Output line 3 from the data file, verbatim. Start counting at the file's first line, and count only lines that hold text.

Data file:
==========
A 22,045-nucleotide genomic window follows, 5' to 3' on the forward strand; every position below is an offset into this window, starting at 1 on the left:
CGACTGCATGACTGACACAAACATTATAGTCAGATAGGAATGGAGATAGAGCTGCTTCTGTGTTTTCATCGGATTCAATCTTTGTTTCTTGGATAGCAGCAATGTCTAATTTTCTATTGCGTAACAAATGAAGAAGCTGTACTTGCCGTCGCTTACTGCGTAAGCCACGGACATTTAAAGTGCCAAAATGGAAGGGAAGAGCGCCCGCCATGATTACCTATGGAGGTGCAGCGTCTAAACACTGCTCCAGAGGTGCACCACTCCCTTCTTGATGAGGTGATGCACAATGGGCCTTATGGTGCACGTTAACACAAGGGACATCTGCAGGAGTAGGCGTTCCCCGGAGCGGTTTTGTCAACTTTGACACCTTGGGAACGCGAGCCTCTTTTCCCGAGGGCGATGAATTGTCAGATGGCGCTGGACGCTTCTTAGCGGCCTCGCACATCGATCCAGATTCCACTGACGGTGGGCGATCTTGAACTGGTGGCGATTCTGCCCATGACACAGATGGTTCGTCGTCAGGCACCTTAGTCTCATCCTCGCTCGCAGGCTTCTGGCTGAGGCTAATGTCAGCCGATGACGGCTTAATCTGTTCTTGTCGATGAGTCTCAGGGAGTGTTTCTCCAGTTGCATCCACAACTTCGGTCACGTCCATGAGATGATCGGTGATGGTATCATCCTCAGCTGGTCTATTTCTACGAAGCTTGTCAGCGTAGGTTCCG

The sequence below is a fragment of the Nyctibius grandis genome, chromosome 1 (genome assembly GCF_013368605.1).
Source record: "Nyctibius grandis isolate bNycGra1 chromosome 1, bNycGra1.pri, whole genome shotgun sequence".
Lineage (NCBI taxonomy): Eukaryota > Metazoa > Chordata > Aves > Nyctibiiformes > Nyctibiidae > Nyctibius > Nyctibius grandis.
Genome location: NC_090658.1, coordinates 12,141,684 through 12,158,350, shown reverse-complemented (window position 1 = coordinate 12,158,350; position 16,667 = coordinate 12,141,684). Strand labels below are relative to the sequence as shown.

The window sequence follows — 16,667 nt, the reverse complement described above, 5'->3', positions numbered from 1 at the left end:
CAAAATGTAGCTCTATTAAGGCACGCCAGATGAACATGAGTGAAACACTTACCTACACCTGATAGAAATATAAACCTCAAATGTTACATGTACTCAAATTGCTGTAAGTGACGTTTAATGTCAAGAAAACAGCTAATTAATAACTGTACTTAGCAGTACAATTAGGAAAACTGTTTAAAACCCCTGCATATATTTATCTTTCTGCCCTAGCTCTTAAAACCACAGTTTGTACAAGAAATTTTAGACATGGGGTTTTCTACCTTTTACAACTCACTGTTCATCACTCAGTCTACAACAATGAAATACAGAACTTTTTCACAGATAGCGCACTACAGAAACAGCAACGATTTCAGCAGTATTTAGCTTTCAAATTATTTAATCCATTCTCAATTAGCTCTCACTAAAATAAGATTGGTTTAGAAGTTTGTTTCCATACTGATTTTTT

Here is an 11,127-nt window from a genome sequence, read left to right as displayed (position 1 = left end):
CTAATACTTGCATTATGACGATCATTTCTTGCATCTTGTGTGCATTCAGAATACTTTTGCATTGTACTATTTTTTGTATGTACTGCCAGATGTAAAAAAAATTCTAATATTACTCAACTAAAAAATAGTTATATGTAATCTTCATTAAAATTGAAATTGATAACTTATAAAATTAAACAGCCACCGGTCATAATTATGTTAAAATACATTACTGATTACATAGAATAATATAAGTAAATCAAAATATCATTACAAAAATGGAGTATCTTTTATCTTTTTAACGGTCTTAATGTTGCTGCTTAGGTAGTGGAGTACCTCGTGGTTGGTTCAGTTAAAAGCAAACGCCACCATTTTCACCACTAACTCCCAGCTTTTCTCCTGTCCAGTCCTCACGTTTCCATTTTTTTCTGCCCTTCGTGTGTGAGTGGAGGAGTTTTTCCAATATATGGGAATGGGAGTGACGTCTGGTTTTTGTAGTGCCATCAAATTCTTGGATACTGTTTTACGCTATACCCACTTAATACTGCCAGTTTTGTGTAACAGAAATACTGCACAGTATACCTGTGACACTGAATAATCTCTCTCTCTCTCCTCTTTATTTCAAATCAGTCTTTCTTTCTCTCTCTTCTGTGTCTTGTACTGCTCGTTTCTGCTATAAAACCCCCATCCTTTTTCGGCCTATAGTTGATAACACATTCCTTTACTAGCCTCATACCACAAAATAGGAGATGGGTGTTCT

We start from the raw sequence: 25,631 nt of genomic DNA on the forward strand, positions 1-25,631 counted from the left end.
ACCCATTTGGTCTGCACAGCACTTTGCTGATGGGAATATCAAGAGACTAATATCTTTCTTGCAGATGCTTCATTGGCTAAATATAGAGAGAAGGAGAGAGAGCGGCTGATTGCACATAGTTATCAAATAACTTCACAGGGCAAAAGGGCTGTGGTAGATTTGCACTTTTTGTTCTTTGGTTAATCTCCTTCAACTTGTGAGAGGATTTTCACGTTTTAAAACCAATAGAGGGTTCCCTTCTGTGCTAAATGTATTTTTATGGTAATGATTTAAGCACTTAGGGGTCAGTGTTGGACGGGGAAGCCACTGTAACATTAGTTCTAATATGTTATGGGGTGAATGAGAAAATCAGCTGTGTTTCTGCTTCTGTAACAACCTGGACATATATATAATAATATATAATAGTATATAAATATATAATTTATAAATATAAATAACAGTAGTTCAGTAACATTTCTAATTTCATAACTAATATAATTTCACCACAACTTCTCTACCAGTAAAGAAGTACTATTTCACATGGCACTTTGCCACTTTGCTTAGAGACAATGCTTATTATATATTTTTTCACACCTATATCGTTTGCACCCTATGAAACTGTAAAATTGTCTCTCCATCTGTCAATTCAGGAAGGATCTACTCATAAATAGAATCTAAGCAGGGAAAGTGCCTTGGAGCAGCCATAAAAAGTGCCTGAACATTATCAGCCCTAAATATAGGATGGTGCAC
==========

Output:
The sequence below is a fragment of the Nyctibius grandis genome, chromosome 1 (genome assembly GCF_013368605.1).